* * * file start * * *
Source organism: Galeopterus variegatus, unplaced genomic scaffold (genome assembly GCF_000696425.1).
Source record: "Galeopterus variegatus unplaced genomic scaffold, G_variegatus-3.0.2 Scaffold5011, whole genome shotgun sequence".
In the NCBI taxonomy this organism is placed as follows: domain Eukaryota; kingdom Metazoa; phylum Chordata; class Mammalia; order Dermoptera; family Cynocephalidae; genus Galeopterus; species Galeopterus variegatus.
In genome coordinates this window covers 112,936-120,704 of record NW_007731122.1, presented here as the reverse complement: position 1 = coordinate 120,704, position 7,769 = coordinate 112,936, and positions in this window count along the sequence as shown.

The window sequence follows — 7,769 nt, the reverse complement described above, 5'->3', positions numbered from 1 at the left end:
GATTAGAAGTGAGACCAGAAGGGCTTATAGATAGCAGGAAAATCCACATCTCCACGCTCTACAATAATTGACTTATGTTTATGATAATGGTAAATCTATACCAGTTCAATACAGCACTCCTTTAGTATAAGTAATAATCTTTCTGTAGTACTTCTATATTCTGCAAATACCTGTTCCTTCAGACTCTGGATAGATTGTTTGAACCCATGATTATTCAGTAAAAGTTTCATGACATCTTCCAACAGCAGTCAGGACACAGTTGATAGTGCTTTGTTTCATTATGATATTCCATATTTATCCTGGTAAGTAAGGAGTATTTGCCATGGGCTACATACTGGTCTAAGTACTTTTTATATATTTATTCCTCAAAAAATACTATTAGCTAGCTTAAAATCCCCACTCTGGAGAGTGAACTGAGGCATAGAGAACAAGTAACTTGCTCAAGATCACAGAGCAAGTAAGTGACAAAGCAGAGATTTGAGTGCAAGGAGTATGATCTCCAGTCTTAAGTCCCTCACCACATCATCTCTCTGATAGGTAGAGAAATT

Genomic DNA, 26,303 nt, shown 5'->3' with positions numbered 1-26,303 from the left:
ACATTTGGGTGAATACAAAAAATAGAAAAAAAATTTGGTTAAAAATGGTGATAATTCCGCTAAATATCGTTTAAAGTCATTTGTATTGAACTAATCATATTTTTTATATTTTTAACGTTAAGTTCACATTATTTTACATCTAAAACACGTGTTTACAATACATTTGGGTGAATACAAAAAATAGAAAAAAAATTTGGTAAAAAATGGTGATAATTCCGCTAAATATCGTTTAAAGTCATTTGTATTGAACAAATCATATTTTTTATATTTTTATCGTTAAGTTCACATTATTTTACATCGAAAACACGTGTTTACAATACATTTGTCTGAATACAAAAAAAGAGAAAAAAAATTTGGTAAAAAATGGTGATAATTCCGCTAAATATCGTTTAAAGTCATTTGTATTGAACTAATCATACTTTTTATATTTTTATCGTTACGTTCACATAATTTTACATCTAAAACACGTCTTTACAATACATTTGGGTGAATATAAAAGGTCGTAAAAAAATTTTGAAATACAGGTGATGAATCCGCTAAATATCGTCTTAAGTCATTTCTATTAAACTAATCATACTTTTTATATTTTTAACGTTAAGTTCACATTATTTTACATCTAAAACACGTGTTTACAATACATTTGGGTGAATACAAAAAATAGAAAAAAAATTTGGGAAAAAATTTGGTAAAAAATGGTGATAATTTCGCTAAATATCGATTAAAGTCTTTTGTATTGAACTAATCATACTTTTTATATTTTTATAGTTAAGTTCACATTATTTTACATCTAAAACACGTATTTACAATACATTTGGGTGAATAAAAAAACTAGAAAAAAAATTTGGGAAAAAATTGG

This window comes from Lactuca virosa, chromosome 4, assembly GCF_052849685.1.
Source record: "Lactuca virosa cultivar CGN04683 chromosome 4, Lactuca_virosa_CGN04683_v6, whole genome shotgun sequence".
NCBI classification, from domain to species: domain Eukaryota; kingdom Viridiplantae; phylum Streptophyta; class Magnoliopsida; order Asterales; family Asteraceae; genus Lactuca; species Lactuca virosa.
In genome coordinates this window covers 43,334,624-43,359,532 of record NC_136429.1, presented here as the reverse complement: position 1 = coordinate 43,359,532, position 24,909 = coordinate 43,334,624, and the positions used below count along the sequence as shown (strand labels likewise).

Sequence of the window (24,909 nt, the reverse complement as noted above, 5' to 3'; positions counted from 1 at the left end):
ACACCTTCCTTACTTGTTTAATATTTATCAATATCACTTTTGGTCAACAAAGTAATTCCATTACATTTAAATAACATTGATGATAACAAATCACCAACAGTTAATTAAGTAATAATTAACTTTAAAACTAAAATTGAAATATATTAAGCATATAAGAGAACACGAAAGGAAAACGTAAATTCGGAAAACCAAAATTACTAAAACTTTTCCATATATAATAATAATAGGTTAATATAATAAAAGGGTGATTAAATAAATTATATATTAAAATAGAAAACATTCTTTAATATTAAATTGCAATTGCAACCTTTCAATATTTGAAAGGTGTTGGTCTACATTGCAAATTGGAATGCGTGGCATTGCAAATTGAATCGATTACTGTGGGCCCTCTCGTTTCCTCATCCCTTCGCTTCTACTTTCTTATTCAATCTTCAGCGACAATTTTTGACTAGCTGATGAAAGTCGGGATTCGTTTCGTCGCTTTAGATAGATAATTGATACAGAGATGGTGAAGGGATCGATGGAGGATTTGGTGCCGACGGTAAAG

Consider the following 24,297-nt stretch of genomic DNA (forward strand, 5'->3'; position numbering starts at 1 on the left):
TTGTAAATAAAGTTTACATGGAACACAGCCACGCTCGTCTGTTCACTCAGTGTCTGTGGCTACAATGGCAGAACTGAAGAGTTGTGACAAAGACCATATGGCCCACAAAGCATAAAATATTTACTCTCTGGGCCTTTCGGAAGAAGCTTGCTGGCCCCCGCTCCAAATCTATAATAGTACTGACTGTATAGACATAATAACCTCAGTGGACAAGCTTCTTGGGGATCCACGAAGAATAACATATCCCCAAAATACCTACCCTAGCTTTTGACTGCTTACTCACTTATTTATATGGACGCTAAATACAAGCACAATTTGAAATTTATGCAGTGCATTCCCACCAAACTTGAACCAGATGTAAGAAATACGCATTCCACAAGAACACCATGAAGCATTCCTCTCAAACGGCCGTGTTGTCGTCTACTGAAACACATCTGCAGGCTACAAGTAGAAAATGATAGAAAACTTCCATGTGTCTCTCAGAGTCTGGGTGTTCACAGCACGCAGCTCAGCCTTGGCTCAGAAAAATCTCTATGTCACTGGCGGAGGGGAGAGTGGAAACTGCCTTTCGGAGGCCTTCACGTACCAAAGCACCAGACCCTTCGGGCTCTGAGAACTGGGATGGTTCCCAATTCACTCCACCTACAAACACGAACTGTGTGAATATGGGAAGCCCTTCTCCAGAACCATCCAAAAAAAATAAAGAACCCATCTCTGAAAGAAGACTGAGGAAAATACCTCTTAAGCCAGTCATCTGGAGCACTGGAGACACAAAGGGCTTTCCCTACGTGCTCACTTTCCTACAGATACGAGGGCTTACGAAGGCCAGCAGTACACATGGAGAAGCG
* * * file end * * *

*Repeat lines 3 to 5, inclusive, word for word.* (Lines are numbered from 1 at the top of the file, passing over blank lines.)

In the NCBI taxonomy this organism is placed as follows: domain Eukaryota; kingdom Metazoa; phylum Chordata; class Mammalia; order Dermoptera; family Cynocephalidae; genus Galeopterus; species Galeopterus variegatus.
In genome coordinates this window covers 112,936-120,704 of record NW_007731122.1, presented here as the reverse complement: position 1 = coordinate 120,704, position 7,769 = coordinate 112,936, and positions in this window count along the sequence as shown.

The window sequence follows — 7,769 nt, the reverse complement described above, 5'->3', positions numbered from 1 at the left end: